The U.S. Food and Drug Administration issued a new warning Tuesday to two companies that are making unproven medical claims about the herbal product kratom.

Kratom, derived from the leaves of a Southeast Asian tree that is part of the coffee family, has gained popularity in recent years. The FDA has said the active ingredient in kratom, mitragynine, is an addictive substance that acts on the brain's opioid receptors.

The FDA sent warning letters to Chillin Mix Kratom and Mitra Distributing over claims that the herbal product would "relieve opium withdrawals" and treats medical conditions, including diarrhea, depression, diabetes, obesity, high blood pressure, stomach parasites, diverticulitis, anxiety, and alcoholism.

To date there have been no "adequate and well-controlled scientific studies" involving the use of kratom as a treatment for medical conditions or diseases in humans, the warning stated.

"Fraudulent health claims can pose serious health risks," FDA Commissioner Scott Gottleib said in the announcement. Consumers who rely on such products may not seek appropriate therapies and they may be at risk of overdose and death, he stated.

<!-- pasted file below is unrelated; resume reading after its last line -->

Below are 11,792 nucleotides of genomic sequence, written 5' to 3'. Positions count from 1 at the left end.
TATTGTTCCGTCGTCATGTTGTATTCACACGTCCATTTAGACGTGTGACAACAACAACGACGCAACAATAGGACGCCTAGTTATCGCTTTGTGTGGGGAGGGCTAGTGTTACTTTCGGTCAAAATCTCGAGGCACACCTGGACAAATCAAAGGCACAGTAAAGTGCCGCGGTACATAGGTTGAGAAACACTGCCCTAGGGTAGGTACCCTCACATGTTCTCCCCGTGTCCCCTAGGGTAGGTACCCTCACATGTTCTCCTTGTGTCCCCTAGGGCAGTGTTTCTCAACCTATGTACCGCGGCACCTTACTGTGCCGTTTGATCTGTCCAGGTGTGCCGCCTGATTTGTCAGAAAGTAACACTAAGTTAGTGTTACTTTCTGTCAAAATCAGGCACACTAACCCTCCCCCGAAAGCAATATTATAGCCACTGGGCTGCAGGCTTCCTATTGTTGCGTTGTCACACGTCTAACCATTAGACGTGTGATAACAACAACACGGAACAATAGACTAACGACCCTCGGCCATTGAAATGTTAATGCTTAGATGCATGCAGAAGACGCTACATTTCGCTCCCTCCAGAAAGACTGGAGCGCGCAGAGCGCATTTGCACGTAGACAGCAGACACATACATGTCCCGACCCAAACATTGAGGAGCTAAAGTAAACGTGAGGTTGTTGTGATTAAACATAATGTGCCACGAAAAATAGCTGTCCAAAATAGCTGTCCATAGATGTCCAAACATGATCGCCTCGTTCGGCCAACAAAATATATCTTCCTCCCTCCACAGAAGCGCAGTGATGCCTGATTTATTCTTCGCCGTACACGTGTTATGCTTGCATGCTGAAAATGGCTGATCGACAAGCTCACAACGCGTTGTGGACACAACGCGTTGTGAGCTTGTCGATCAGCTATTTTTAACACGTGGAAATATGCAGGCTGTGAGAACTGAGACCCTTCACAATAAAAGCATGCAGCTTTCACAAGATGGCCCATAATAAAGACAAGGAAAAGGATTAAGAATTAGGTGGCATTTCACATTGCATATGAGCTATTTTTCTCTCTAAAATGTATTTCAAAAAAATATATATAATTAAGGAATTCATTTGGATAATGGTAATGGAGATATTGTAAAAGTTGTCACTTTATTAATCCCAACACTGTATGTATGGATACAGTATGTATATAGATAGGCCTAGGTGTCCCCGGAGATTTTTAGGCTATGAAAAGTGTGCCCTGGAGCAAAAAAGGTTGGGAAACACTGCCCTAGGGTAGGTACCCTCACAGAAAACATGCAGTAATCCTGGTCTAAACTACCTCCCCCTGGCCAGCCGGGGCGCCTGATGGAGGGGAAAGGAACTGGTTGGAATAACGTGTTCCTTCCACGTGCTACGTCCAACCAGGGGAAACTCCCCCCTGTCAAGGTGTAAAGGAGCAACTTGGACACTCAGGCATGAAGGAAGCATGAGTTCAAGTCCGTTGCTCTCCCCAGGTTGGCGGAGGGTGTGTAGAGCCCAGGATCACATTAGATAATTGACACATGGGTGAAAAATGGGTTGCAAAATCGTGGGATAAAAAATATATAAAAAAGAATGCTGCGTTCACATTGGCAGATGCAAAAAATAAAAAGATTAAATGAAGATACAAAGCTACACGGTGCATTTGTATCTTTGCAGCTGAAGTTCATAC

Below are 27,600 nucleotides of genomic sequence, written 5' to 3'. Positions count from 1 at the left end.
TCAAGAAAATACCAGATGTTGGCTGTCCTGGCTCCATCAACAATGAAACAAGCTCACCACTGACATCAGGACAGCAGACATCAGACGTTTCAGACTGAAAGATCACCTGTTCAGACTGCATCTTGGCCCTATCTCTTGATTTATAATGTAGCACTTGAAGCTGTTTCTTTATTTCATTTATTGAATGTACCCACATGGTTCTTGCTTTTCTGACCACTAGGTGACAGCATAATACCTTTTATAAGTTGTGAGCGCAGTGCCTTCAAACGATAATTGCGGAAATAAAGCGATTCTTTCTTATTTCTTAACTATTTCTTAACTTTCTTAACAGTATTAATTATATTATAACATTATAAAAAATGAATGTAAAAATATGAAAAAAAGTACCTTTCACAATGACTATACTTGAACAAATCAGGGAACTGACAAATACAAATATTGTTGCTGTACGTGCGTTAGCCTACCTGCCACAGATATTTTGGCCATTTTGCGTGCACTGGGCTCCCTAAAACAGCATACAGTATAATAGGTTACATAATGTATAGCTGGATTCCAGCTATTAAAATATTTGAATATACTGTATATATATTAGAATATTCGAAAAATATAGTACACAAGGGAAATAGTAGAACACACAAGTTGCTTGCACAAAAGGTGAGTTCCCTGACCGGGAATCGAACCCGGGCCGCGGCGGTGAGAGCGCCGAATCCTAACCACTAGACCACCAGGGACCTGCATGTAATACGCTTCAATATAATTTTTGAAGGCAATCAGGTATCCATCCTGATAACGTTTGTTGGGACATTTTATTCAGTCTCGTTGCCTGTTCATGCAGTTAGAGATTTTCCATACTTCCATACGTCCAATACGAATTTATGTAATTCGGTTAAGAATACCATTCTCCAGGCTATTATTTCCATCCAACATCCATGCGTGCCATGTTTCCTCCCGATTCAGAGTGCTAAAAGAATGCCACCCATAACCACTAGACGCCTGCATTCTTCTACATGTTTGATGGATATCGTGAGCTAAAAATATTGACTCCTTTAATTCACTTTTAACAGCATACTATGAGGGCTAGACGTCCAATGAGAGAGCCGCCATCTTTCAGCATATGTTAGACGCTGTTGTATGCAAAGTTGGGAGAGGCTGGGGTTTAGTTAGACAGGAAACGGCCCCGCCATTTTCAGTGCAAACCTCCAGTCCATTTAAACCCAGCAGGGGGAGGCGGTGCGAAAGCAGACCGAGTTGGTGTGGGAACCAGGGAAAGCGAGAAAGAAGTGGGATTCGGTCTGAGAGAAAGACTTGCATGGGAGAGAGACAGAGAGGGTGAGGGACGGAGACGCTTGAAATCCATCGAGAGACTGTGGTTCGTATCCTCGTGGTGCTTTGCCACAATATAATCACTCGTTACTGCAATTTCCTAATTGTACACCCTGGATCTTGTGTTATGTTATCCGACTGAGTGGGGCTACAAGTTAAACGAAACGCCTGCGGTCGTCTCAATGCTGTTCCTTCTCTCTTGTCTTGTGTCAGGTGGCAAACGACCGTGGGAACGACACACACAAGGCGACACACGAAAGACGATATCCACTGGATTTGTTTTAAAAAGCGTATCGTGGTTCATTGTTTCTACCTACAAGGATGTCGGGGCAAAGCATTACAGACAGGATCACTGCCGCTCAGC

Kratom has been linked to at least four deaths in the Philadelphia region. In Pennsylvania, mitragynine was present in 27 deaths in 2017, according to a statewide database that includes information from 37 of the state's 67 county coroners.

The product is sold online, in gas stations, and in smoke shops, and is typically brewed as a tea, chewed, smoked, or ingested in capsules. It is banned in several countries, including Australia, Denmark, Germany, Malaysia, and Thailand as well as several U.S. states and municipalities.